The 1889-CC Morgan silver dollar is among the greatest obstacles in completing a collection of Morgans issued from the fabled Carson City Mint.
Production of Morgan dollars began in 1878, following passage of the Bland-Allison Act earlier that same year. In a bow to the western mining lobby, the law required the Treasury Department to purchase $2 to $4 million in silver every month. Furthermore, the silver was to be coined into silver dollars.(1)
Under these circumstances, far more silver dollars were produced than what were truly needed for the nation’s business. Only in the western states did the new dollars circulate with any regularity, and this occurred primarily through the efforts of local leaders to maintain high visibility for the their silver commodity. Consequently, most of the Morgan dollars disappeared into government vaults, where millions of them languished for many decades.(2)
Operations at the Carson City Mint were halted in 1885. The newly inaugurated president, Grover Cleveland, was opposed to the coining of silver dollars and took action to close the Nevada facility within two weeks of taking office.(3)
The fortunes of Carson City were revived when Benjamin Harrison defeated Cleveland in the presidential election of 1888. Minting operations in Carson City were resumed on July 1, 1889, but it took several months to prepare the facility for manufacturing once again. By year’s end, only 350,000 of the 1889-CC Morgan dollars were struck.
Fascinating Fact: The 1889-CC had one of the lowest mintages of the entire Morgan dollar series. Of this, an estimated 250,000 to 325,000 were melted down for reasons unknown.(4)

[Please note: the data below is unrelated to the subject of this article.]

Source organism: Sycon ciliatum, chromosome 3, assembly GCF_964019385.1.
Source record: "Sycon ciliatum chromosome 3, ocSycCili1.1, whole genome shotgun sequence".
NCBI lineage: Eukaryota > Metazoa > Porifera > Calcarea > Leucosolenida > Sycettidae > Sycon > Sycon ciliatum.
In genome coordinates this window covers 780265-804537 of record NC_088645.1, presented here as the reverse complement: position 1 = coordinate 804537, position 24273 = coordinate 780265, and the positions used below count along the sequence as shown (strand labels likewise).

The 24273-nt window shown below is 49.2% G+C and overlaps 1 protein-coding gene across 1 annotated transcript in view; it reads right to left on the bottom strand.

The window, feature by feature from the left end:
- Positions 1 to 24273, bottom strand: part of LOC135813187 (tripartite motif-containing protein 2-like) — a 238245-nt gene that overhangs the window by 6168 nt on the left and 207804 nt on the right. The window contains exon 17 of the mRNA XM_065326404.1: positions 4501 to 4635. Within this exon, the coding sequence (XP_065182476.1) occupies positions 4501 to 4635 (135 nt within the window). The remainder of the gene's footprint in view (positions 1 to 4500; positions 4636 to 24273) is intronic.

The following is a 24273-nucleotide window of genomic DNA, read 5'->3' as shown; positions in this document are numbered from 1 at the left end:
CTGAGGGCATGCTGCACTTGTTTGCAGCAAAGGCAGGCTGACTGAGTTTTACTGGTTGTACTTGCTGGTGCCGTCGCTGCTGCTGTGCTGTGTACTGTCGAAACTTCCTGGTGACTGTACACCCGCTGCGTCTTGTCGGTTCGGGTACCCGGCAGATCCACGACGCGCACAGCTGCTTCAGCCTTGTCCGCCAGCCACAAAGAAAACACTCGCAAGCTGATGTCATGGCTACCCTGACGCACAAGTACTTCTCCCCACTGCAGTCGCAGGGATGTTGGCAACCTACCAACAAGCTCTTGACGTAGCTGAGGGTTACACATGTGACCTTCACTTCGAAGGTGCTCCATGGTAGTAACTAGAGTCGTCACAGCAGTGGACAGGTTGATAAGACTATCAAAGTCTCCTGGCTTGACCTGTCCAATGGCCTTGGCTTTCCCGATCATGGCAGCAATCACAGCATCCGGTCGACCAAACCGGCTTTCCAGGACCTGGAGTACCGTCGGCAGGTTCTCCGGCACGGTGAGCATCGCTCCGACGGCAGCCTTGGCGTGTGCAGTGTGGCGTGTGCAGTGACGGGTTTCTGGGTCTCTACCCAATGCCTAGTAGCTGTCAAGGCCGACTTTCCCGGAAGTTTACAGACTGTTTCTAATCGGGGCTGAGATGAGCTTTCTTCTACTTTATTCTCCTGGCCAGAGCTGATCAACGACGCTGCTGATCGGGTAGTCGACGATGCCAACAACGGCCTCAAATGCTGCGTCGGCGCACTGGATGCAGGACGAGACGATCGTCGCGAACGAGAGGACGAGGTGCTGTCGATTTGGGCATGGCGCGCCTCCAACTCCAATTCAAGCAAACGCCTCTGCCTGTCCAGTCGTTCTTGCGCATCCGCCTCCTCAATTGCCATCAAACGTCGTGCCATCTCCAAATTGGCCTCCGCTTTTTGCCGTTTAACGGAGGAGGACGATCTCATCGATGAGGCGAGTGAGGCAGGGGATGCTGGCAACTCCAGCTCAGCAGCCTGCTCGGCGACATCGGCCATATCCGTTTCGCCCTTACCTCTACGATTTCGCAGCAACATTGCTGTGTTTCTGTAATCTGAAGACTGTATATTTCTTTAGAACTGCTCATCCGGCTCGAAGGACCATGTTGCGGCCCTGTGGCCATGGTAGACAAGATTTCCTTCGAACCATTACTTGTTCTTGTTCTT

The mere mention of the 1889-CC dollar brings heartfelt joy to coin collectors of all stripes. Hands down, it is the rarest and most difficult to obtain of the Morgan dollars from Carson City, and with an upwardly mobile value trends to prove it (though prices are somewhat down from their 2009 record highs).
Please Note: For the Morgan dollar price trend survey, only grades F-12, VF-20, EF-40, AU-50, and MS-60 were analyzed. Higher grades, Prooflike (PL), and Deep Mirror Prooflike (DMPL) were omitted because in these conditions, even rather ordinary Morgan dates can attain astronomical values that could easily skew results. The goal of the survey is to identify coins demonstrating superior price trend histories, regardless of grade.
|Estimated survivors in all grades: 25,850
? The survivor estimate from PCGS represents an average of one or more experts' opinions as to how many examples survive of a particular coin in all grades. Survival estimates include coins that are raw, certified by PCGS, and certified by other grading services.
Learn more at PCGS.
|PCGS Rarity Scale: 2.7
? The 'PCGS CoinFacts Rarity Scale' assesses the relative rarity of all U.S. coins, based on estimated surviving examples. The scale runs from 1.0 to 10.0. The higher the number, the rarer the coin.
Learn more at PCGS.
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|Trendline Avg = 13.81||GOOD|
Historic Value Trend Charts:
|Last updated 9-4-23||Return to Key Date Coin List|
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